Deforestation in Argentina: Argentina has cleared a quarter of its native forests since 1996 to make way for soybeans. Soybeans are critical to Argentina’s economy—more than 43 tons of them flow out of the country each year, providing a vital cash infusion into the fragile Argentine economy. But not all deforestation has been legal, and the rapid expansion of agricultural lands is leaving indigenous communities worried for their future.


Biodiversity Loss: The world has lost 60 percent of its biodiversity since 1970, according to a new report from the World Wildlife Fund. Outsized resource consumption, including the land, water, and energy used by agriculture, are the primary drivers of this biodiversity loss. Agricultural expansion is among the main causes of deforestation, and irrigation and dams have led to an 83 percent drop in biodiversity in rivers and lakes.


Producing the Right Food: The world produces enough food to feed every person 2,750 calories each day, yet all this food falls short of our nutritional needs. According to a new study, global agriculture production overproduces grains, sugar, and oils, but produces too few proteins, vegetables, and fruits to meet the planet’s nutritional needs.


Antibiotic Restrictions: The European parliament approved restrictions on the use of antibiotics on farm animals with the goal of halting the spread of antimicrobial-resistant “superbugs.” The new restrictions, which will become law in 2022, will challenge famers to adopt better farming practices and improve the wellbeing of their animals.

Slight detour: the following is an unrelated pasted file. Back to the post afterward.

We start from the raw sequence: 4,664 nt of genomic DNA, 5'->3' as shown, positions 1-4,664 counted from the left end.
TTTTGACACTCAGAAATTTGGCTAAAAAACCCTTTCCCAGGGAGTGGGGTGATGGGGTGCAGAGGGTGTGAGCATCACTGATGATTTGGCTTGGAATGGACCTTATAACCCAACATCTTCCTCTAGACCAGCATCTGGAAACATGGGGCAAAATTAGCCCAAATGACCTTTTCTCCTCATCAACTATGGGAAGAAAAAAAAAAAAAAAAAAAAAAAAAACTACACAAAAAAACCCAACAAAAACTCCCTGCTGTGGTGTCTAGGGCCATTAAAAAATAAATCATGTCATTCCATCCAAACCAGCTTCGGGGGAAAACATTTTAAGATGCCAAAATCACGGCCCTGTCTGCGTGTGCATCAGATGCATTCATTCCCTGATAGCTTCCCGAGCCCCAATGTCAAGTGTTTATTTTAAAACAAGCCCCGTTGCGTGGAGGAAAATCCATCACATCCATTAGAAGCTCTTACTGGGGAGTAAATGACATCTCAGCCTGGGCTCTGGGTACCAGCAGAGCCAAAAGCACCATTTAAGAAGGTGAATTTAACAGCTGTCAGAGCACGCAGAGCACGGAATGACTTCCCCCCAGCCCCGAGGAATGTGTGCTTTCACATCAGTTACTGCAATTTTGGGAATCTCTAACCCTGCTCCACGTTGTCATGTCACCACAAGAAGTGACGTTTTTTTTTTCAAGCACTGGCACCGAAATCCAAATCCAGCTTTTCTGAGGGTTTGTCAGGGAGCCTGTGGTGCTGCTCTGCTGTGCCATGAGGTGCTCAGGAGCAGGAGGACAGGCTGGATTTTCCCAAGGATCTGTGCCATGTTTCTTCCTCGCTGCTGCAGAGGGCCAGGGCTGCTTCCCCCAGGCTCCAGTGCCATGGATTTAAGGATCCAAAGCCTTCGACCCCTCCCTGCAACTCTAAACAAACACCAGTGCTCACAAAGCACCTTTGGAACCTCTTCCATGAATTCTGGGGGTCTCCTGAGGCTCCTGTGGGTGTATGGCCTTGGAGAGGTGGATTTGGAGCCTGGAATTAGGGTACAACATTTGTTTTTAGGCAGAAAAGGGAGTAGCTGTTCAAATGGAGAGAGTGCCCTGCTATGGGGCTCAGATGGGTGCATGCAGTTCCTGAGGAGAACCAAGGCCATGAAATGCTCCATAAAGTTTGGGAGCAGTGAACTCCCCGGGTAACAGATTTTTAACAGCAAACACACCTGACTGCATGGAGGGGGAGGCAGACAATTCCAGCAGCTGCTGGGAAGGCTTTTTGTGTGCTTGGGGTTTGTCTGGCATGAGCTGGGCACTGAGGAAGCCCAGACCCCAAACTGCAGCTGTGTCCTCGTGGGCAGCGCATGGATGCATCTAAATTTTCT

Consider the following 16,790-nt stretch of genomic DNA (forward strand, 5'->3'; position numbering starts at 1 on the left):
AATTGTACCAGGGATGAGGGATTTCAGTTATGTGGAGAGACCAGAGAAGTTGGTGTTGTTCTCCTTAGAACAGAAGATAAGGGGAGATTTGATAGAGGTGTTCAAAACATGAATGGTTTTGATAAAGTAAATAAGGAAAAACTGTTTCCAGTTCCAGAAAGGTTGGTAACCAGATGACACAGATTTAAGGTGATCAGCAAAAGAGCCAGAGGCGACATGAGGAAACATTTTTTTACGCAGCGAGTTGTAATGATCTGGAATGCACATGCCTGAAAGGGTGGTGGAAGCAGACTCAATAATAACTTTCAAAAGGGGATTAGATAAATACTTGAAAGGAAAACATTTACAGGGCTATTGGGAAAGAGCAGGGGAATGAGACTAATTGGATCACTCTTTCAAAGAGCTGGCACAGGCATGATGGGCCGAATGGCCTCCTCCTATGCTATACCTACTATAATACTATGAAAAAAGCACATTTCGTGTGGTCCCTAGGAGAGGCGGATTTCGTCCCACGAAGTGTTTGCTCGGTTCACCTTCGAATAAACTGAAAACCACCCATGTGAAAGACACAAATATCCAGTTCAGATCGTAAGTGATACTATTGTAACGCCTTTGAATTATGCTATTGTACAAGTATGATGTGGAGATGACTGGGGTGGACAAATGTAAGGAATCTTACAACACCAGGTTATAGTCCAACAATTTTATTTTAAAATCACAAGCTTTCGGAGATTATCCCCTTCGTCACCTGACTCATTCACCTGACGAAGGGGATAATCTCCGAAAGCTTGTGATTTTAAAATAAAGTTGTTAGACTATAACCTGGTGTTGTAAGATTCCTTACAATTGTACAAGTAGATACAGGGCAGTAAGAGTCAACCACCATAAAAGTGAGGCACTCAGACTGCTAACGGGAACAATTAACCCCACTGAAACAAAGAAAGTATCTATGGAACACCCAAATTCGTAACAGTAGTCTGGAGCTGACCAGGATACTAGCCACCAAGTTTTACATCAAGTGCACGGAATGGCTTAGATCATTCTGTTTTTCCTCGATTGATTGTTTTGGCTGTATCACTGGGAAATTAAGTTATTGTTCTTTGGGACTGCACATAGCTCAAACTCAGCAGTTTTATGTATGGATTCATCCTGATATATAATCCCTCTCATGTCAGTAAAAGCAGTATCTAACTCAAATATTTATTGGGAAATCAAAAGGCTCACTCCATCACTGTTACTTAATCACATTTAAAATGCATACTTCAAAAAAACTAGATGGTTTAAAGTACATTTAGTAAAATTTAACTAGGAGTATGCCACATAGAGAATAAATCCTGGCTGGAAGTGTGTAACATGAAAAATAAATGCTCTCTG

Opinion – Overcoming Overfishing: A full 73 percent of the world’s seafood is caught in developing countries, where 97 percent of the world’s small-scale fishers reside. Their livelihoods depend on a healthy supply of fish, but fish stocks are declining rapidly as seafood demand globally is at an all-time high. Addressing overfishing will require increasing funding, building capacity, collecting accurate data, and enhancing collaboration. 
SEE ALSO: The Seychelles has become the first country to issue a “blue bond,” a bond designed to fund sustainable fisheries research and low-interest loans and grants to small-scale fishers.


The Future of Food: With the latest in gene editing technology, scientists are able to turn plants’ genes “on” and “off” with unprecedented ease. Compared to older genetic modification methods, these new techniques are precise, fast, and inexpensive, ushering in a post-GMO era of biotechnology.

Agri-Energy Innovation: As alternative energy sources become increasingly mainstream, the world’s largest producer of sugar cane, Raízen, is investing big to bring bioenergy to market. Through a joint-venture with Shell Oil and the Brazilian energy conglomerate Cosan, Raízen intends to become a leader in ethanol and bioenergy—in addition to sugar.

Technologies and Farming: In China, the traditional small-scale pig-rearing industry is declining due to new environmental regulations. The transition to modern large-scale pig farms is expensive, but tech companies have a plan to help farmers make the transition and save the environment in the process.


Agricultural Grants Promote Specialty Crops: The US Department of Agriculture has awarded the state of Virginia over $500,000 in grant funding to promote specialty crops and increase economic development. The project awards are the result of a competitive grant process established by the Virginia Department of Agriculture and Consumer Services. 10 projects are included in the grant funding, including the expansion and use of mason bees as pollinators and another to research ways to develop new maple syrup production capacity. Crops that are anticipated to benefit from the grant include broccoli, tomatoes, potatoes, sweet corn, honey, tree fruits, melons, and strawberries.